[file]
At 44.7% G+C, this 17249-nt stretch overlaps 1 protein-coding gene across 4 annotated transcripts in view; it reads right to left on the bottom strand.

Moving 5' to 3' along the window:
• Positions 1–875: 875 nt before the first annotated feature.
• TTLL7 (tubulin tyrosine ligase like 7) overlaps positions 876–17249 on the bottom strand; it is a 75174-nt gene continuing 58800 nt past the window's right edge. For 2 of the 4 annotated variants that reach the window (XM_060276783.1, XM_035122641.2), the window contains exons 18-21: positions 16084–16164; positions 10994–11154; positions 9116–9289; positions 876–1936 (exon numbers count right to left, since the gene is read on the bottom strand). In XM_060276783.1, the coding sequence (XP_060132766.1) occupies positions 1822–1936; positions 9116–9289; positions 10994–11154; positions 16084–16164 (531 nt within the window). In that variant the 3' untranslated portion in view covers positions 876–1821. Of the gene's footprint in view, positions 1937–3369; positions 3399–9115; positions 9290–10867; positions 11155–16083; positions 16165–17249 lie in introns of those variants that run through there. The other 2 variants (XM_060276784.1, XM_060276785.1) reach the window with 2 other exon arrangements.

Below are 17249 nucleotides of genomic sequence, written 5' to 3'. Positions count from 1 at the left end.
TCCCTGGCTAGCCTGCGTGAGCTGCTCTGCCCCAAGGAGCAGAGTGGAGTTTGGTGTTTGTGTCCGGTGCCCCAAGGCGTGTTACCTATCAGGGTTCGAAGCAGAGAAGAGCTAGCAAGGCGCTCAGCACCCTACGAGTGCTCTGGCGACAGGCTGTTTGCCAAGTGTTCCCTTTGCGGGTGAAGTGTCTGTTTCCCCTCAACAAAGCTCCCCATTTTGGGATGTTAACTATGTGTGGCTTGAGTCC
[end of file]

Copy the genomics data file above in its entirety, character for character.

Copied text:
At 44.7% G+C, this 17249-nt stretch overlaps 1 protein-coding gene across 4 annotated transcripts in view; it reads right to left on the bottom strand.

Moving 5' to 3' along the window:
• Positions 1–875: 875 nt before the first annotated feature.
• TTLL7 (tubulin tyrosine ligase like 7) overlaps positions 876–17249 on the bottom strand; it is a 75174-nt gene continuing 58800 nt past the window's right edge. For 2 of the 4 annotated variants that reach the window (XM_060276783.1, XM_035122641.2), the window contains exons 18-21: positions 16084–16164; positions 10994–11154; positions 9116–9289; positions 876–1936 (exon numbers count right to left, since the gene is read on the bottom strand). In XM_060276783.1, the coding sequence (XP_060132766.1) occupies positions 1822–1936; positions 9116–9289; positions 10994–11154; positions 16084–16164 (531 nt within the window). In that variant the 3' untranslated portion in view covers positions 876–1821. Of the gene's footprint in view, positions 1937–3369; positions 3399–9115; positions 9290–10867; positions 11155–16083; positions 16165–17249 lie in introns of those variants that run through there. The other 2 variants (XM_060276784.1, XM_060276785.1) reach the window with 2 other exon arrangements.

Below are 17249 nucleotides of genomic sequence, written 5' to 3'. Positions count from 1 at the left end.
TCCCTGGCTAGCCTGCGTGAGCTGCTCTGCCCCAAGGAGCAGAGTGGAGTTTGGTGTTTGTGTCCGGTGCCCCAAGGCGTGTTACCTATCAGGGTTCGAAGCAGAGAAGAGCTAGCAAGGCGCTCAGCACCCTACGAGTGCTCTGGCGACAGGCTGTTTGCCAAGTGTTCCCTTTGCGGGTGAAGTGTCTGTTTCCCCTCAACAAAGCTCCCCATTTTGGGATGTTAACTATGTGTGGCTTGAGTCC